Friday, August 8, 2008

Chengara: the problem and the solution

What happened at Chengara (in Pathanamthitta district) the other day is not something the regime and those who lead it can recall with pride. Thousands of landless people have been on an agitation there for a year demanding farm land. Three activists who went there to express solidarity with them on the first anniversary of the struggle were stopped by a group of men who claimed to be plantation workers. They also damaged their vehicles. All this happened in the presence and under the patronage of the police. At the request of the police, the organizers had to shift the venue of a public meeting, planned for the next day, at another location. Events of this kind are not new in Kerala. But the society needs to recognize factors which make the Chengara developments different.

The violence in Chengara was planned. Even the police does not say there was any provocation from the side of the agitators. What they have been carrying on for a year is a peaceful struggle of endurance. This is quite different from the agitations that the political parties organize. A parallel that one can point to is the agitation that the Adivasis staged at Muthanga under the leadership of CK Janu. After the attempt to discredit that agitation by alleging extremist presence failed, the government created provocation and used needless violence. AK Antony, who was Chief Minister at the time, sought to justify the use of brute force, saying the Centre had asked for eviction of Adivasis from the Muthanga sanctuary. At Chengara, too, the authorities alleged extremist presence. A plantation owner got an order from the High Court for the eviction of the agitators. But the court’s directive to avoid bloodshed came in the way of Muthanga-style solution.

Tapan Ganguly, who had come from Bengal, environmental activist CR Neelakantan and a priest and former college teacher Abraham Joseph were the victims of violence. From the eyewitness account given by Fr. Abraham Joseph at Thiruvananthapuram the next day, it appears the violence was perpetrated by a bunch of goons who were behind the plantation workers. The workers complain that the land agitation was adversely affecting them. But what happened there was not a mere protest demonstration. When workers who are under different party flags and the army of goons in the pay of the estate owners form a united front against landless Dalits and Adivasis, what emerges is a picture of the new class division taking place in Kerala. It is a phenomenon the genius of Marx could not comprehend.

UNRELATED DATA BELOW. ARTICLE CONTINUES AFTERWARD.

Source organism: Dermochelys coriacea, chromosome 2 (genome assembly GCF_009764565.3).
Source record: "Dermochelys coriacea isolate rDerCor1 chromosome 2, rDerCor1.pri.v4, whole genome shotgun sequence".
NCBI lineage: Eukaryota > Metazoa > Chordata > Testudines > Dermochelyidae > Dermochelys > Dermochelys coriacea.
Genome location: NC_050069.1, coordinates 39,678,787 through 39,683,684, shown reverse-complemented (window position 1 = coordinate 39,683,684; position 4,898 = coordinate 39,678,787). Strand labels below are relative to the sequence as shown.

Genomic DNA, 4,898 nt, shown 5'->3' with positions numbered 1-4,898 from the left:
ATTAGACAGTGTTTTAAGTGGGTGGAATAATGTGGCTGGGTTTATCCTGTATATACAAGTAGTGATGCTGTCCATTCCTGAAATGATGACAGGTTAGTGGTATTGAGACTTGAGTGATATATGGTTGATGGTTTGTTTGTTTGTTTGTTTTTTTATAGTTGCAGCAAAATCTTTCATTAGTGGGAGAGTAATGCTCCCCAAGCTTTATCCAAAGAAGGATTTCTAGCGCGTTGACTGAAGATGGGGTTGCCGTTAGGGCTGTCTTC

It cannot be a coincidence that police arrangements there were at a low level and provided the assailants an opportunity to run riot. The only point on which there is room for doubt is the level at which the decision to keep the police presence at a low level was taken. According to the practice in democratic societies, it is the duty of the police to check those perpetrating violence and protect those engaged in peaceful activities. The very opposite happened at Chengara. There the police checked those who maintained peace and protected the perpetrators of violence. This indicates the direction in which police reform, of which we hear a lot these days, is moving.

The responsibility for the Chengara events cannot be laid on the shoulders of the small police force present there. The circumstances suggest that they were acting in accordance with the wishes of those who decided that limited police presence will do. Even if it was an official who took that decision, the responsibility has to be shared by Home Minister Kodiyeri Balakrishnan. He is not known to have expressed displeasure over the police conduct. As such, it must be presumed that it has his approval. In the Communist Party of India (Marxist) dispensation, the party is above the individual. No minister, not even the Chief Minister, has the right to take a decision that does not have the party’s approval. In the circumstances, it will not be right to limit the responsibility to the minister. It extends to the party.
Most of those engaged in the agitation for land are Dalits and Adivasis. Some others are also at Chengara. What unites them all is landlessness. The government has a duty to solve this problem. A Left government has greater responsibility in this matter than any other regime since it was the Left that raised the slogan ‘Land for the Tiller’. It was the failure to make good this promise that led the Dalits and the Adivasis to the path of struggle.